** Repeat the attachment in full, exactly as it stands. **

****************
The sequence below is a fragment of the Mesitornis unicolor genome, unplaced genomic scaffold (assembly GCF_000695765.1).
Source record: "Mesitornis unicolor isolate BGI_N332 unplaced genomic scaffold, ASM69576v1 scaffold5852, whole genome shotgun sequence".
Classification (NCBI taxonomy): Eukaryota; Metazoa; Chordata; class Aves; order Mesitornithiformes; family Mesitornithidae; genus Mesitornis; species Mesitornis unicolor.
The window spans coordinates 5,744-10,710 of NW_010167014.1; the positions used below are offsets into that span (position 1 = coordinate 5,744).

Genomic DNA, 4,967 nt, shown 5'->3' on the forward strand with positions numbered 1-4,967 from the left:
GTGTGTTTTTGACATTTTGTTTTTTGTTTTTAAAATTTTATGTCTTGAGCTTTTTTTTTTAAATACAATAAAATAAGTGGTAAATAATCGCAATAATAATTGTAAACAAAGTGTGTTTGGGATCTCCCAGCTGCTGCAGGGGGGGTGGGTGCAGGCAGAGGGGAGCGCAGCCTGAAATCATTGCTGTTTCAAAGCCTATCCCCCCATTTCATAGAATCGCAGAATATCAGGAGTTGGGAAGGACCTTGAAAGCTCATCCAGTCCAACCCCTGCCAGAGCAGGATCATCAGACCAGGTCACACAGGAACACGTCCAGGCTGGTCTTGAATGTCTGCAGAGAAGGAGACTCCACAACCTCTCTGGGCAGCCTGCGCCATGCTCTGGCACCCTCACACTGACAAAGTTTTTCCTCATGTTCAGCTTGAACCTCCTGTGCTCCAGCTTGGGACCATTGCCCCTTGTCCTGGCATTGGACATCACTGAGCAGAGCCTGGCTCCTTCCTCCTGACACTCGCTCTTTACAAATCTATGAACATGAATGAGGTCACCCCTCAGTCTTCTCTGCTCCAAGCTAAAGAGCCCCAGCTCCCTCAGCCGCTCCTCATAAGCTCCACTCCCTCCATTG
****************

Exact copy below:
The sequence below is a fragment of the Mesitornis unicolor genome, unplaced genomic scaffold (assembly GCF_000695765.1).
Source record: "Mesitornis unicolor isolate BGI_N332 unplaced genomic scaffold, ASM69576v1 scaffold5852, whole genome shotgun sequence".
Classification (NCBI taxonomy): Eukaryota; Metazoa; Chordata; class Aves; order Mesitornithiformes; family Mesitornithidae; genus Mesitornis; species Mesitornis unicolor.
The window spans coordinates 5,744-10,710 of NW_010167014.1; the positions used below are offsets into that span (position 1 = coordinate 5,744).

Genomic DNA, 4,967 nt, shown 5'->3' on the forward strand with positions numbered 1-4,967 from the left:
GTGTGTTTTTGACATTTTGTTTTTTGTTTTTAAAATTTTATGTCTTGAGCTTTTTTTTTTAAATACAATAAAATAAGTGGTAAATAATCGCAATAATAATTGTAAACAAAGTGTGTTTGGGATCTCCCAGCTGCTGCAGGGGGGGTGGGTGCAGGCAGAGGGGAGCGCAGCCTGAAATCATTGCTGTTTCAAAGCCTATCCCCCCATTTCATAGAATCGCAGAATATCAGGAGTTGGGAAGGACCTTGAAAGCTCATCCAGTCCAACCCCTGCCAGAGCAGGATCATCAGACCAGGTCACACAGGAACACGTCCAGGCTGGTCTTGAATGTCTGCAGAGAAGGAGACTCCACAACCTCTCTGGGCAGCCTGCGCCATGCTCTGGCACCCTCACACTGACAAAGTTTTTCCTCATGTTCAGCTTGAACCTCCTGTGCTCCAGCTTGGGACCATTGCCCCTTGTCCTGGCATTGGACATCACTGAGCAGAGCCTGGCTCCTTCCTCCTGACACTCGCTCTTTACAAATCTATGAACATGAATGAGGTCACCCCTCAGTCTTCTCTGCTCCAAGCTAAAGAGCCCCAGCTCCCTCAGCCGCTCCTCATAAGCTCCACTCCCTCCATTG